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Eleusine coracana

Eleusine coracana
Eleusine coracana
Tongba
Tongba

Once again, I'm indebted to Jackie Chambers for sharing both her photographs and writing talents. Very much appreciated, as always.

Eleusine coracana is an annual plant native to Africa, where it has also been grown as a food crop since ancient times. It is similarly cultivated throughout Asia, where it is believed to have been introduced as a cereal crop thousands of years ago. The plant has easily adapted to higher elevations and is grown in the Himalayas; the field in this photograph was growing at an altitude around 2300m.

Due to its wide cultivation, Eleusine coracana goes by a variety of common names. For an interesting list of local names in the original scripts, please see the Multilingual Multiscript Plant Name Database: Eleusine coracana (maintained by Michel Porcher).

Finger millet, one of the English common names, tolerates poor soils and low rainfall. It also lasts a very long time in storage. These features, combined with its very high nutritional value (higher in protein, fats and minerals than corn or rice), makes it an essential crop to some of the poorest farmers in the world. For more information, read the entry in the Plants for a Future Database.

As a member of the grass family, the plant has strap-like green leaves with parallel venation. The seed heads are distinctive, sometime described as a goosefoot, or cat claw. As a result of centuries of cultivation, seeds heads can vary in colour and shape, including curved heads on this ornamental variety or straight heads as seen in the Wikipedia entry on Eleusine coracana.

GrassBase -- The Online World Grass Flora coordinated by The Royal Botanic Gardens Kew -- provides a detailed botanical description of Eleusine coracana.

Besides being a food crop, Eleusine coracana is also fermented and made into alcohol. I first encountered this plant when drinking tongba, or hot millet beer, while traveling though Nepal.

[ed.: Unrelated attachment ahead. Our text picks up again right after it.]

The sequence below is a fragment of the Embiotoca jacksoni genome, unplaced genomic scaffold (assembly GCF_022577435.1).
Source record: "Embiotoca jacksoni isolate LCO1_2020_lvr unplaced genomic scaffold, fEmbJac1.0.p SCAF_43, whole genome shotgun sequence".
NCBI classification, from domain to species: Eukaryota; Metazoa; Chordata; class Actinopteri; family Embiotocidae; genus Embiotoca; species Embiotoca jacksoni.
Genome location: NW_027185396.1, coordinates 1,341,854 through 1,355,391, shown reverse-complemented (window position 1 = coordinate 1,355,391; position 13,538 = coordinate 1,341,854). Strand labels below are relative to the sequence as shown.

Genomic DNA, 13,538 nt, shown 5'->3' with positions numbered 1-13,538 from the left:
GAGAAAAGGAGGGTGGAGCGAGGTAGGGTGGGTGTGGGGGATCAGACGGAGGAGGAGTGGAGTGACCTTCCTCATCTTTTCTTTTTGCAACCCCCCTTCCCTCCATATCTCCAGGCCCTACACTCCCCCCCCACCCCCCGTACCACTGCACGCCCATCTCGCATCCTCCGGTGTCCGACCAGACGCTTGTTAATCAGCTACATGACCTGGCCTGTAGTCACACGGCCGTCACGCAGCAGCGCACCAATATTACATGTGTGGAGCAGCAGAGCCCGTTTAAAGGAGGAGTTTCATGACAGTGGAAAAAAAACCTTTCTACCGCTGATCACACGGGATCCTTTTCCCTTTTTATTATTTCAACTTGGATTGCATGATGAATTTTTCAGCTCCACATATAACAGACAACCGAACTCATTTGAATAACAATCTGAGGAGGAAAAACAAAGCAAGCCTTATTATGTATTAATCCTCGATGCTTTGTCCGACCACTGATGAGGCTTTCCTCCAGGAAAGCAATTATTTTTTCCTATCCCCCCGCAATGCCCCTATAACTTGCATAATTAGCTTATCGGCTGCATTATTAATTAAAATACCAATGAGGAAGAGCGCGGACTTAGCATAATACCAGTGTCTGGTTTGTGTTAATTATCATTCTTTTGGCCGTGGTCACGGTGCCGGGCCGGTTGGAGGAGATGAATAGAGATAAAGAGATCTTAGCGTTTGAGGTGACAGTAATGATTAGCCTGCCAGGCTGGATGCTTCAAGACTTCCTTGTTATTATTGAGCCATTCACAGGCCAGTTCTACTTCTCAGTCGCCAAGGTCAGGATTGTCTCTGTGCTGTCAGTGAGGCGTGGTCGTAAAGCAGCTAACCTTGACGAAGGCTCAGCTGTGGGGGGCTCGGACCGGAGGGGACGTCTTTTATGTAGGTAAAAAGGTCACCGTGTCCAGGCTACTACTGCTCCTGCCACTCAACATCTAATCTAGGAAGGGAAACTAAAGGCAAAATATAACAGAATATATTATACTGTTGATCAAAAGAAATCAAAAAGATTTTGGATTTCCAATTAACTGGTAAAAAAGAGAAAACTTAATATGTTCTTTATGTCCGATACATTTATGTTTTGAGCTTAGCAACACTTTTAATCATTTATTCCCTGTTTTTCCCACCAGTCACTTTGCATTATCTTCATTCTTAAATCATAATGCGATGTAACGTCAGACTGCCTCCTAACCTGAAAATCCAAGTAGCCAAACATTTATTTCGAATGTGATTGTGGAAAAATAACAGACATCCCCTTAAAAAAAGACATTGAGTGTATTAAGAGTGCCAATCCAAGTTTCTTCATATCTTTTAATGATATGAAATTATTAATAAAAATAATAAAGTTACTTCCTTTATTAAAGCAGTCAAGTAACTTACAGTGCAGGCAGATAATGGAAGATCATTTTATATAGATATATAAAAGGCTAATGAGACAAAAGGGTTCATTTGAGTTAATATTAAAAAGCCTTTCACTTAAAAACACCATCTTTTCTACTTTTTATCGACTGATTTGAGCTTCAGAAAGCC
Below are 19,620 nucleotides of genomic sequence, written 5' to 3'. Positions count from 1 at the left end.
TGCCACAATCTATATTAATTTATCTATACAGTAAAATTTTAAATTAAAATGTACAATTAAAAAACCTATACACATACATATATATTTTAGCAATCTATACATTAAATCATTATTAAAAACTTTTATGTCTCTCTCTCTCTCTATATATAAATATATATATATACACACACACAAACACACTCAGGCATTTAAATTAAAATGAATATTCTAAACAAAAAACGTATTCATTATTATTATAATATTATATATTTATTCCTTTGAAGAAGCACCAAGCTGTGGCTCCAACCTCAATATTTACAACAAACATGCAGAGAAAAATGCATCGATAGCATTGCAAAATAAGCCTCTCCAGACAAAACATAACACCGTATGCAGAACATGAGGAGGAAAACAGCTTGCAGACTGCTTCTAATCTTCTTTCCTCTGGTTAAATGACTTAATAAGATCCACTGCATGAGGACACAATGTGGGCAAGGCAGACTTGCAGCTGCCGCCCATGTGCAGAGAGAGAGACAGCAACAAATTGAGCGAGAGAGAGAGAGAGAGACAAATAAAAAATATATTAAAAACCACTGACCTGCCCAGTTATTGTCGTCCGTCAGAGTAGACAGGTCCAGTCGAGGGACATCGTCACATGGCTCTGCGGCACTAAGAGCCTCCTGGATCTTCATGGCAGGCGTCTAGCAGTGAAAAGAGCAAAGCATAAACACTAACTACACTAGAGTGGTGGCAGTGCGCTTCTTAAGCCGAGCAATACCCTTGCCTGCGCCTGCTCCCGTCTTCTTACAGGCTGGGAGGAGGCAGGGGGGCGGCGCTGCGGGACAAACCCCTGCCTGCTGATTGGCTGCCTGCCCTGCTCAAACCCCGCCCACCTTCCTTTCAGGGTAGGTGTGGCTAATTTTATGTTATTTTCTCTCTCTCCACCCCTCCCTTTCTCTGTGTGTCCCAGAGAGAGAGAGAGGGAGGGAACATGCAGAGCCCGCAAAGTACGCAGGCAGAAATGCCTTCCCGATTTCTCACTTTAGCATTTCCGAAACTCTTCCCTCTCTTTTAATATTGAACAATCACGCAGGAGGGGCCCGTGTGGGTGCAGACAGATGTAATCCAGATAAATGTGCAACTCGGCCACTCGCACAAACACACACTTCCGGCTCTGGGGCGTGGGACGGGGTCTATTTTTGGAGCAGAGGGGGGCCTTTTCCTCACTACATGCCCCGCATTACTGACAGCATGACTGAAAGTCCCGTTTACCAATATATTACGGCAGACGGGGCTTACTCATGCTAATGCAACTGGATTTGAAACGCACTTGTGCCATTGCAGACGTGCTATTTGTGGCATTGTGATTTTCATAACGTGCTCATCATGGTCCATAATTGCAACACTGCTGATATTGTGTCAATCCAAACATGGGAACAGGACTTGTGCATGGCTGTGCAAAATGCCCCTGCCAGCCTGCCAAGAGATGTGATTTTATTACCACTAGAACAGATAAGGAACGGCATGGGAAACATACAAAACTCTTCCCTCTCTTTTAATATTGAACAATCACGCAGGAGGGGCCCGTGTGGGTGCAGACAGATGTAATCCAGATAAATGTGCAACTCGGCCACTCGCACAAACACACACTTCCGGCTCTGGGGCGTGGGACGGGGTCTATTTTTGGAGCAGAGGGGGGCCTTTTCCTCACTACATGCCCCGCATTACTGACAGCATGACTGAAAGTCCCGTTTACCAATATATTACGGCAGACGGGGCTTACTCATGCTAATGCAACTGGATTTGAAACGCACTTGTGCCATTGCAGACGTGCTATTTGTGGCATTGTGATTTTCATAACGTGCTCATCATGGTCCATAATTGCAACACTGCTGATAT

The grains of millet are cooked, fermented, and dried. To serve, the dried mash is placed in bamboo flasks with boiling water then poured over the mash. The concoction is allowed to sit for a few minutes to "stew". A straw is used to suck out the water and alcohol from the mash. The resulting warm beverage has a distinctive sweet-sour taste. As the mixture becomes dry, more boiling water is added and the process repeated. This is not a quick drink; the process can last for hours until the alcohol (or the individual consuming the beverage) is depleted.

8 Comments

Thanks Jackie for more horticultural enlightenment through an interesting article, great photos and a neat sense of humour!

Thanks for the cultural explanations. I had heard of millet, but wasn't really to sure what it was to Homo sapiens.

So interesting, we need to be thinking of crops like this the way things are going these days.

I'm not quite sure how "dried" mash is able to retain ethanol and then release it when mixed with boiling water. If it is dry there is obviously no water OR ethanol. I do believe you may have made an error with the preparation of that alcoholic drink.

My apologies - the grain is fermented but not dried before serving - many thanks to Dominic M Maze for pointing out the error.

Does this grain stay where it's planted?

Does it become invasive?

Yours,

Bill S

thanks,this is interesting and crops like this will be of great help nowadays.I will like more of this...

I found a plant dont even know if it's a sedge or a grass, but it is a cereal growing on extremely poor soil in Algoma. It is very tasty and edible even raw and I have been collecting a bit for about ten years. So far I havent been able to get any MNR or agronomist nor forester types to show any interest and I dont know any botanists. I also dont know how to use a digital camera when it works it tells me I have used up all disk space. Tonight a pingpong partner offered that he has photographed an Indian Pipe which I encouraged him to send to BPD. If all this pans out I'll take him to the site where the future crop of northern latitudes grows and he can photograph and mail it to this site and a botanist could identify it.
But then it may be a well known wild barley or
oat or rye or wheat or buckwheat or indeed a millet. Or an unknown grass as yet undiscovered and uncultivated.

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